I'm watching my babies grow into men, slowly and sometimes shakily. They are as unsure of themselves as I am. I know it's impossible for me to be everything to them. Honestly, to fill every gap in their lives with my own brand of Glamazonian crazy seems almost cruel, like I'm setting them up for a lifetime of ridiculous expectations.
But then I have these moments when I am blessed with friends and family who love my children, who love me, and who extend their own open, glitter-dusted palms to our hearts and grab on gently, refusing to let go even when I am stubborn in my attempts to be everything and more than even I can manage. The ones who see my exhaustion and know the truth of its source, who know how I am castigating myself for mistakes and missteps, drowning in a sea of OhGodhowdidIdothistomyself?
In those moments, when I see the past and the future colliding in these children, in the hoohas, I can't breathe. It is beautiful to see a little girl squealing at a half-deflated birthday balloon in the cemetery at her great-grandmother's funeral. It is stunning to see my sons growing into these perfect combinations of their parents, the intensely wonderful result of two fucked-up people who managed to give the best of themselves to another person long enough to make that perfection.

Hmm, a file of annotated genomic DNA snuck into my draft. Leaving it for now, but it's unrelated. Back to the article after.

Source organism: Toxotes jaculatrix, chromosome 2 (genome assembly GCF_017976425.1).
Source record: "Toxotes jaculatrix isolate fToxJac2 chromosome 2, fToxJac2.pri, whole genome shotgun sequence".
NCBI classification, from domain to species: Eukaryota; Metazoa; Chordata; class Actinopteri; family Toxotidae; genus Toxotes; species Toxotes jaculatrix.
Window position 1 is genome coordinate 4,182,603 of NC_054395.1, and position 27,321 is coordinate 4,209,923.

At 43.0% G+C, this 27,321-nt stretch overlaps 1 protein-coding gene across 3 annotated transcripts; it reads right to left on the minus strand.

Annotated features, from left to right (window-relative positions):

And it breaks my heart to know that I wouldn't see the beauty in this, that I wouldn't appreciate such smallness, in quite the same way had so much not gone horribly awry.
In forty years, it may be my turn. It may be my rose-laden casket and my golden-haired great-granddaughter. It may be my grandsons bearing the final weight of me. I hope beyond hope that my legacy is their being able to appreciate the beauty without having ever had to experience the pain of heartache like this firsthand. Maybe, just maybe, that their fathers will have learned some secret truths that the Inner Circle and I were able to share with them, that they listened better and learned better how to live and love without tearing each other apart.